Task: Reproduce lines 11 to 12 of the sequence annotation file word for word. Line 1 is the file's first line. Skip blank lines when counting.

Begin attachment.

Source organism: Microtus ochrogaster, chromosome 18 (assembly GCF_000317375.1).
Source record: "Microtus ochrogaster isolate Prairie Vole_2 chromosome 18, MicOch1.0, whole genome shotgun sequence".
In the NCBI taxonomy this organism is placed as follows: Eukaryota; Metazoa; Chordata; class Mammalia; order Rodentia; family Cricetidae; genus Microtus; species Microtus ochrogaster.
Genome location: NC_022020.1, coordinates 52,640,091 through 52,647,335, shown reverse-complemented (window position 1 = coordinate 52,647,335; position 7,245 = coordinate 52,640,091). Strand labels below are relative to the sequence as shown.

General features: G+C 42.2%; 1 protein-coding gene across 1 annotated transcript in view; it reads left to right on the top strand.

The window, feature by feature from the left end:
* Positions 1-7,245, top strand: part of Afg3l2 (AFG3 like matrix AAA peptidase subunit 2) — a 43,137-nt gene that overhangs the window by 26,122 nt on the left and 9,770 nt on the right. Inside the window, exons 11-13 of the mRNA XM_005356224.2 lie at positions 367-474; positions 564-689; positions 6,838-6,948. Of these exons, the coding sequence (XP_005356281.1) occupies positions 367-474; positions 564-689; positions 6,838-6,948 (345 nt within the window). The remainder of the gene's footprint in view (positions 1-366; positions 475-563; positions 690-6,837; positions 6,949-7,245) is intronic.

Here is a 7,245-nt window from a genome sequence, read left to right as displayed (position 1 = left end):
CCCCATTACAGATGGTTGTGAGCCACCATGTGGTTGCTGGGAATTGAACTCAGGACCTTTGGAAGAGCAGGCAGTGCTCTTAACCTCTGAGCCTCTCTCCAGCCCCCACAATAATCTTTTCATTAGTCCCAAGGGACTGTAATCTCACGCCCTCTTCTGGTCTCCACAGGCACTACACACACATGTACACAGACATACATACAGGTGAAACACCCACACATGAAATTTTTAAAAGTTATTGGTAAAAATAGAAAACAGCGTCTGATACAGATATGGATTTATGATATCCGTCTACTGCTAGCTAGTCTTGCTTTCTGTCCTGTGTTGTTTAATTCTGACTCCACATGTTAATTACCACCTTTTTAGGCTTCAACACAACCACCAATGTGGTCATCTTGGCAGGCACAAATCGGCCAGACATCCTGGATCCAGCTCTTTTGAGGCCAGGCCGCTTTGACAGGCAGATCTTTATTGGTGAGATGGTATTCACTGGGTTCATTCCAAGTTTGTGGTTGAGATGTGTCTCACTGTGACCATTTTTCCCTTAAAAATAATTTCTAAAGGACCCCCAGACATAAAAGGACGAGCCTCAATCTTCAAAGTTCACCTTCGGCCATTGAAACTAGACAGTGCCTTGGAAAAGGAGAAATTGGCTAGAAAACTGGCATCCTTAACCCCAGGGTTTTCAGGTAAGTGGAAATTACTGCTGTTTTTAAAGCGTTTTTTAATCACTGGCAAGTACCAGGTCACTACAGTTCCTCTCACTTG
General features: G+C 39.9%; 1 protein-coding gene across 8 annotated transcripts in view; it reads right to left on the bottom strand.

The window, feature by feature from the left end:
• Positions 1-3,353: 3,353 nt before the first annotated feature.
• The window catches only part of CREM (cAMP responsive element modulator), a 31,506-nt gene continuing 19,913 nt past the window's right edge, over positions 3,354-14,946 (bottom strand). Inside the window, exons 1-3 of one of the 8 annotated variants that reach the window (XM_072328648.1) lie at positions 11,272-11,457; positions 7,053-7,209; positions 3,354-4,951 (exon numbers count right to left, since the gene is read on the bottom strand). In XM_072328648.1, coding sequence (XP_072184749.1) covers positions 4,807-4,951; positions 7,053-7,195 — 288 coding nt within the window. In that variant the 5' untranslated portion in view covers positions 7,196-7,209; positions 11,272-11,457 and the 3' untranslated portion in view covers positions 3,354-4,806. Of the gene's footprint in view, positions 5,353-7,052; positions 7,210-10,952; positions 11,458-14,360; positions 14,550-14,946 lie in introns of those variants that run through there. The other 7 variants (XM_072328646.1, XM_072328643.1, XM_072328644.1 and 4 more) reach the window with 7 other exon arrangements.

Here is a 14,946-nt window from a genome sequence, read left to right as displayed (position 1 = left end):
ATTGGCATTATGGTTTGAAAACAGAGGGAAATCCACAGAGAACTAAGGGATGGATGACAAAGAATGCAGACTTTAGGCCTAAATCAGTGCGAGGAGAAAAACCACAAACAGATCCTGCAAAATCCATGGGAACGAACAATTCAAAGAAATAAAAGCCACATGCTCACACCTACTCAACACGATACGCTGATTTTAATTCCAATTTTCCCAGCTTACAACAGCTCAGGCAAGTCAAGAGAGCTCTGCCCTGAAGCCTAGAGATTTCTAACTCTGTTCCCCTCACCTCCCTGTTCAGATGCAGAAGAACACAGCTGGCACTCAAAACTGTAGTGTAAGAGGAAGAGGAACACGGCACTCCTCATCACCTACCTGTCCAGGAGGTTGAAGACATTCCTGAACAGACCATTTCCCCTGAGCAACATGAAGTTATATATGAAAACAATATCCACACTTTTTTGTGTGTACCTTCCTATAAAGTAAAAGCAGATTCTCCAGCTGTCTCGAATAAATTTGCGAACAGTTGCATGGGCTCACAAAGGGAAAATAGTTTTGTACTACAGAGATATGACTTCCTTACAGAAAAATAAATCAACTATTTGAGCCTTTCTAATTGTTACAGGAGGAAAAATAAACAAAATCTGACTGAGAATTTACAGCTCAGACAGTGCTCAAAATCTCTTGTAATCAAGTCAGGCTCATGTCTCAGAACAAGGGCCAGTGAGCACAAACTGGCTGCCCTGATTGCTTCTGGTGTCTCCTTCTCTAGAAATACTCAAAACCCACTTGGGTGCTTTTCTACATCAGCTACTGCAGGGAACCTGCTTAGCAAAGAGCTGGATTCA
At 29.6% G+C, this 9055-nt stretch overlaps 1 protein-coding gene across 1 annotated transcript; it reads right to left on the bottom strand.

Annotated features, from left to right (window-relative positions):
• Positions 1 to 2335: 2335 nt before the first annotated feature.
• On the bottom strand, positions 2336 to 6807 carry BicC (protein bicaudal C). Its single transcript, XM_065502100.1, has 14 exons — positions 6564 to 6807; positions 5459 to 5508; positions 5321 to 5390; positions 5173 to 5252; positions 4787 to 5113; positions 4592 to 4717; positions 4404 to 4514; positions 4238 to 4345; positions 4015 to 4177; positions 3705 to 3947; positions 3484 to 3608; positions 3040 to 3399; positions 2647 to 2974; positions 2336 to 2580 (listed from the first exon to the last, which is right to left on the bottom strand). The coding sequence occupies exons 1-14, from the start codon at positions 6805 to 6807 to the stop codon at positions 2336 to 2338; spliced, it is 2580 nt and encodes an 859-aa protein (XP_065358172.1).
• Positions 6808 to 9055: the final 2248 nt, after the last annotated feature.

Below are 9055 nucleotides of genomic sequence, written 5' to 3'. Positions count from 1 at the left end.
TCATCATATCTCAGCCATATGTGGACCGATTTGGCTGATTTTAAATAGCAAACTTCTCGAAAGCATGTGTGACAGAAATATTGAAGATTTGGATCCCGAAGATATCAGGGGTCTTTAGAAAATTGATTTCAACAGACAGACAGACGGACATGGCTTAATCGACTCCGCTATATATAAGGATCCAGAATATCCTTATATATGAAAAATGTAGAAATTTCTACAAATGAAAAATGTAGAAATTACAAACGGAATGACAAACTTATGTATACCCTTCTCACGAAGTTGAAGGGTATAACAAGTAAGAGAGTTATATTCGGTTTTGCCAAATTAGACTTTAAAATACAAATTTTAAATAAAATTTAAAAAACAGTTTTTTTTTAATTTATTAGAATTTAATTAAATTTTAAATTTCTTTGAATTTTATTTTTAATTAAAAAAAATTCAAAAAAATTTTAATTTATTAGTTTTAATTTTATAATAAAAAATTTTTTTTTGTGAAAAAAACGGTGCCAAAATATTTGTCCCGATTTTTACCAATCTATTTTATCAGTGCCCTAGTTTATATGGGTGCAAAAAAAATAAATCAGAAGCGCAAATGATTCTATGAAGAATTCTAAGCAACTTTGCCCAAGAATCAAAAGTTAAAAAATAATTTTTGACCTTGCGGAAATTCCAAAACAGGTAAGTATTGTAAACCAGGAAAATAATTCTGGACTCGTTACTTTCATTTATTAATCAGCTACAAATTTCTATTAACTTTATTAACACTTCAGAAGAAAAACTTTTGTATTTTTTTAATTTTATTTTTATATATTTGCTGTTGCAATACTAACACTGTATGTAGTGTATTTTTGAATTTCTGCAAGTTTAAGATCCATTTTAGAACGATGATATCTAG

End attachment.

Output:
The window, feature by feature from the left end:
• Positions 1-3,353: 3,353 nt before the first annotated feature.